To quote from the Preface - <i>Doctrine by definition is broad in scope and involves principles, tactics, techniques, and procedures applicable worldwide. Thus, this publication is not focused on any region or country and is <b>not intended to be a standalone reference. Users should assess information from other sources to help them decide how to apply the doctrine in this publication to the specific circumstances facing them.</b></i> And from the Introduction - <i> In COIN, the side that learns faster and adapts more rapidly--the better learning organization--usually wins. Counterinsurgencies have been called learning competitions. Thus, this publication identifies <b>"Learn and Adapt"</b> as a modern COIN imperative for U.S. forces. However, Soldiers and Marines cannot wait until they are alerted to deploy to prepare for a COIN mission. Learning to conduct complex COIN operations begins with study beforehand. This publication is a good <b>place to start.</b></i>

MSG Proctor

Sun, 07/20/2008 - 11:27am

Sir:

I am unqualified to comment on your observations being a mere staff NCO, but Galula seems to have been hamstrung by the OBJs of the French colonial suzerainty - and eventually overcome by the indigenous Algerian rejection of empire. In my estimation P4 accurately and circumspectly draws lessons learned from Algeria as the Algerian insurgency was to a great degree the forerunner for today's Islamist global insurgency. In that light, FM 3-24 is a contemporary doctrinal foundation, seeing we are in an age of FMIs, CALL products and "instant TTP development". If you are in some way conflating the current FM 3-24 with the AirLand Battle doctrine of the 1990s, I believe we have moved beyond the paper FM era and into a new era of doctrinal development, employment and criticism.

While I concede that empire and colony are loaded terms, they are germaine to this dioscussion inasmuch as the US foreign policy is unique in the history of COIN in regard to our complete divorcement from empire/colony and our commitment to build self-governing nations with an all-volunteer force.

Respectfully,
JP

Gian P Gentile

Sun, 07/20/2008 - 11:15am

John:

No doubt, but the overall approach to it is still Galula. Go to FM 3-24 and note on the "Acknowledgments Page" at the beginning of the manual the three works listed: Galula, Thompson, and a more recent 2005 article in "The New Yorker" on learning and adapting in coin.

Or to playfully quip, call FM 3-24 "Galula-Heavy," or "Trinquier Light."

Galula, Thompson, etc all saw information as critical although they used different terms and language to describe that concept.

The terms "colonizing" and "empire" are historically and contextually loaded terms and are contingent. Galula and the French in Algeria were certainly about maintaining it as a colony. Thompson and the British in Malaya were about gradually ending Malaya as a colony of the empire.

gian

MSG Proctor

Sun, 07/20/2008 - 11:04am

Sir:

This much IS new:

* Global, religion-inspired insurgency;
* Real time communications and instant, global reach of media;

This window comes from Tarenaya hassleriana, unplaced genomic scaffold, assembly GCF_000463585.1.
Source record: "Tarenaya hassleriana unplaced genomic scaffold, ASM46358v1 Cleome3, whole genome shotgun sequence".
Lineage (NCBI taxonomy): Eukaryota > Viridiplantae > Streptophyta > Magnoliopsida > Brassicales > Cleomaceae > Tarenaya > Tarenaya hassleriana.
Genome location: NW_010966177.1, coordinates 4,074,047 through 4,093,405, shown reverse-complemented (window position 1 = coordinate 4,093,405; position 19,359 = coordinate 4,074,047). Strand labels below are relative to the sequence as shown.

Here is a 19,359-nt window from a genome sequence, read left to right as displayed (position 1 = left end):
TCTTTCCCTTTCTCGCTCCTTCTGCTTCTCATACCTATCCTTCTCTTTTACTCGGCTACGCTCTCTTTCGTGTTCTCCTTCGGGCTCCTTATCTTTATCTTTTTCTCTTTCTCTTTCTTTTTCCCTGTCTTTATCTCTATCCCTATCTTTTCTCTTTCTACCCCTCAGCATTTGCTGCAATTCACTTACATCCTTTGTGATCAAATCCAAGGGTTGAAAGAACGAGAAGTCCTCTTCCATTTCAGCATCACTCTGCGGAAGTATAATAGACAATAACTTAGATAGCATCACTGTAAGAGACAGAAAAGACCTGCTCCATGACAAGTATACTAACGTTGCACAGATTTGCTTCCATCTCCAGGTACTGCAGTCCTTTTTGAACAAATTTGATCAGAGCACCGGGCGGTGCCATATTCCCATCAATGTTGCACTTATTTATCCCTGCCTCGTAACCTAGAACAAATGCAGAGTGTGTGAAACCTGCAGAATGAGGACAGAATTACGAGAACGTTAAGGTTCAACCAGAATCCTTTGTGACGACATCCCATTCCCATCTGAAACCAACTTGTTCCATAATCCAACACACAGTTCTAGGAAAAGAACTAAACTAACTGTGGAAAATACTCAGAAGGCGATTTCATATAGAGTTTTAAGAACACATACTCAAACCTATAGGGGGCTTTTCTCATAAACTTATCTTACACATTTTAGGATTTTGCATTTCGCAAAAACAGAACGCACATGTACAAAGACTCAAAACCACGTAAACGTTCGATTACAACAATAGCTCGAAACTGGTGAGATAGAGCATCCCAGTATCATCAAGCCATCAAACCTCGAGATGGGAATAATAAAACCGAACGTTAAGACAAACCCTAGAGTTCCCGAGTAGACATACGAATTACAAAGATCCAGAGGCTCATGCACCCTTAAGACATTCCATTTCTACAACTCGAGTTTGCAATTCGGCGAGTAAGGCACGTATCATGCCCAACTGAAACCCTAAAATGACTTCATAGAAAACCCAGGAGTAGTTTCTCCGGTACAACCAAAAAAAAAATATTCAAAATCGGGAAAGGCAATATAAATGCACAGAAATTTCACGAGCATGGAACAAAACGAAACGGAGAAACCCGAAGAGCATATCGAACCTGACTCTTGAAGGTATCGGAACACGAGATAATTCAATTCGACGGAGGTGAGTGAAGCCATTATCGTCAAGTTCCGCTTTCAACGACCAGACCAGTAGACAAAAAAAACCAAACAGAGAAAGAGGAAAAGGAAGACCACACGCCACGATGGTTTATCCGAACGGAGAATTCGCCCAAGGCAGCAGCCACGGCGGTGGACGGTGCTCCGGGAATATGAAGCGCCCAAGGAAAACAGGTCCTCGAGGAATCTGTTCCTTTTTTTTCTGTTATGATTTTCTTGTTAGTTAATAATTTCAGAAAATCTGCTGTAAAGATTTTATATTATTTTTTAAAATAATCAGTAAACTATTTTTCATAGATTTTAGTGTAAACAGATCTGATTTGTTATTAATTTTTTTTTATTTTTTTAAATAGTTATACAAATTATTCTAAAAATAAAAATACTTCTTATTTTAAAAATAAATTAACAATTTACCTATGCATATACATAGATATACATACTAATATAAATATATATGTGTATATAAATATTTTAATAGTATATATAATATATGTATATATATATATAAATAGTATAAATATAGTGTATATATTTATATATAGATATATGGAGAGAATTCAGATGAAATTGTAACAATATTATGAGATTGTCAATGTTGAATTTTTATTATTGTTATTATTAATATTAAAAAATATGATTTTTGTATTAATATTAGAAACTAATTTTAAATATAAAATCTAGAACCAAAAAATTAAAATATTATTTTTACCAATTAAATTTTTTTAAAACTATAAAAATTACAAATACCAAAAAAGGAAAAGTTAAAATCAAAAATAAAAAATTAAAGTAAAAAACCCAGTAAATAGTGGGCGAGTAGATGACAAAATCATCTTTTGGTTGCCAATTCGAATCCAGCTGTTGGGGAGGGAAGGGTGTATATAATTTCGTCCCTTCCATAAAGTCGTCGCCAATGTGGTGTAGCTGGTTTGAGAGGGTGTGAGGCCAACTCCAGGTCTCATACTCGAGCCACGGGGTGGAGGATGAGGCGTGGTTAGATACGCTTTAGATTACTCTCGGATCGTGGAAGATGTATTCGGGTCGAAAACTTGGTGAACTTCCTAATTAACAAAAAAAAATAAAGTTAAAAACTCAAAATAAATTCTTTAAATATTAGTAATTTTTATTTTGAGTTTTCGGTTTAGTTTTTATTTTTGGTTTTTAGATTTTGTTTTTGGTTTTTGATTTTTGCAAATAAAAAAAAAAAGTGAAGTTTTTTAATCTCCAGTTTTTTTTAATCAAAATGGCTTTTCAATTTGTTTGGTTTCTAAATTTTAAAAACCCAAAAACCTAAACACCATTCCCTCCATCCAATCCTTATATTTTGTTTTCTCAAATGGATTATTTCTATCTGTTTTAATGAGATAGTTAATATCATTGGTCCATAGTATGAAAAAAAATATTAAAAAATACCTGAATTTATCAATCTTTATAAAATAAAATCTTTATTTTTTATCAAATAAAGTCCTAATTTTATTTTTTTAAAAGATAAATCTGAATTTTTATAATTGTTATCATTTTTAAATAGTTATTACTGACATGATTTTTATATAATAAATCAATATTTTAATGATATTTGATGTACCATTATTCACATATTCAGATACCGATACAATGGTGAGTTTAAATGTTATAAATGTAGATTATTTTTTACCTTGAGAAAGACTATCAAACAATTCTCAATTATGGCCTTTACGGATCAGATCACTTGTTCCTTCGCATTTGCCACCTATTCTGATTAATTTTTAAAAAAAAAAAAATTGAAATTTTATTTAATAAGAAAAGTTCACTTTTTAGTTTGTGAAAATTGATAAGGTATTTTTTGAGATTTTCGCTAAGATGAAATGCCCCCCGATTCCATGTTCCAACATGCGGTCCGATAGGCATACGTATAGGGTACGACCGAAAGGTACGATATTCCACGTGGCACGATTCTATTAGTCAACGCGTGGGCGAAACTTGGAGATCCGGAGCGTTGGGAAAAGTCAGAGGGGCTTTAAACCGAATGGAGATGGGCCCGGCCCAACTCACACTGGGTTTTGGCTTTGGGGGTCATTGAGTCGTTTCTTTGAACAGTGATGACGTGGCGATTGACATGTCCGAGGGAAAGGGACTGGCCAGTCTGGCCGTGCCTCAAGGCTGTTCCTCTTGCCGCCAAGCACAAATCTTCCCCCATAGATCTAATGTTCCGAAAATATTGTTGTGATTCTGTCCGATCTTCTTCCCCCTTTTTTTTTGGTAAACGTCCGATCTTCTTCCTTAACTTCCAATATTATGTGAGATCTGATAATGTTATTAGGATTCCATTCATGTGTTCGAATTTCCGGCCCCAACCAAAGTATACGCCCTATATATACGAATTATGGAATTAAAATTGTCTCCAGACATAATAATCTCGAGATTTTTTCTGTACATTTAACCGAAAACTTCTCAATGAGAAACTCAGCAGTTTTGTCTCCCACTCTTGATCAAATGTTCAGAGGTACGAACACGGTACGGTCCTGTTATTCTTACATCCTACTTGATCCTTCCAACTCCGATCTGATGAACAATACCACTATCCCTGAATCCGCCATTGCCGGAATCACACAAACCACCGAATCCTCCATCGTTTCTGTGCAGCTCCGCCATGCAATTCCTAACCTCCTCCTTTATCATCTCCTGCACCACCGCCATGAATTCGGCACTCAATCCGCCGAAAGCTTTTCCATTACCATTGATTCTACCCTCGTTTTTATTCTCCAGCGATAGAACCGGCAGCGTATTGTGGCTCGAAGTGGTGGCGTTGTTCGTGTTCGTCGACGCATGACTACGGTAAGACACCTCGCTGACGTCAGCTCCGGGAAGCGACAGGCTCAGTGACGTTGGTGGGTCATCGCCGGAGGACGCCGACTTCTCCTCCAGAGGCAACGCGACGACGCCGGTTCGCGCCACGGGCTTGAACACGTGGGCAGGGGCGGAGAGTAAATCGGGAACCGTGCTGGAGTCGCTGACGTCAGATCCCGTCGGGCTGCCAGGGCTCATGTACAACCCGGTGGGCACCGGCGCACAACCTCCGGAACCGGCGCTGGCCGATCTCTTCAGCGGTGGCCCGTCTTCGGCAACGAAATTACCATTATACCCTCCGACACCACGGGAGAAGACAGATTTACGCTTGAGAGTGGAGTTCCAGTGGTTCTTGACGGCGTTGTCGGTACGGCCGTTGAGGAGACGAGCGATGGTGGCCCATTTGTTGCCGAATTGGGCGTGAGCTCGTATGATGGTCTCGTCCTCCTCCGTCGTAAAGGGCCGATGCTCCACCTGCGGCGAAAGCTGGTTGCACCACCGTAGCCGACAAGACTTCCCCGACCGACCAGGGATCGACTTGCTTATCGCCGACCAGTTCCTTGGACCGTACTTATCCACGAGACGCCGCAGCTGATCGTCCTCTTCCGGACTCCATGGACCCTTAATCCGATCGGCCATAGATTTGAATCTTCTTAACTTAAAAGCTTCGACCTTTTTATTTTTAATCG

24 hour news cycles;
* Counterinsurgents NOT interested in colonizing, occupying or erstwhile governing in the host nation;
* The pre-emminent role of IO in today's COIN Ops;
* All-volunteer forces performing COIN in persistent conflict.

IMHO, these variables summon an unprecedented depth of cognitive agility.

Gian P Gentile

Sun, 07/20/2008 - 10:55am

I agree with Dave Maxwells excellent epistle on the fallacy of considering coin "the graduate level of war."

To build on his most excellent epistle, it is interesting to note that the Coin experts of past and present have contained a large amount of hubris in that they have discerned a new and revolutionary form of war, that they then construct a "straw-man" argument of a conventional minded big army not getting it, and that they and only they have the secret code to success in Coin. The French officers of "Guerre Revolutionairre" (French Revolutionary War School of the early 1960s) like Roger Trinquier, David Galula, Sir Robert Thompson (I know he was British but his recommended methods and approach to coin were exactly the same as the French officers) all believed that they held the key to success in countering an insurgency. If you read their writings they also held a subtle but still apparent level of contempt for the "conventional" minded army. David Galula in his extended essay on pacification in Algeria shows noticeable frustration that his own operations were not appreciated by higher command because he was not "killing the enemy." To be fair to these earlier coin experts, what they did as far as highlighting the different nature of coin from other forms of war, the notion that it ultimately is a political affair (but to be honest, when is war not ultimately about the political and the people, as Dave Maxwell so rightly highlights?) and that politics in coin are infused at the tactical level of war where squads, platoons, companies, etc operate was a needed corrective to conventional armies that had just come out of the World War II experience. But please, enough is enough. Who in the American army or marines or air force, or coast gaurd today can not recite the coin dictum that politics is 80% to 20% military.

FM 3-24 is filled with this hubris; the lead quote to Chapter 1 by the famous Special Forces officer states that coin is "the graduate level of war."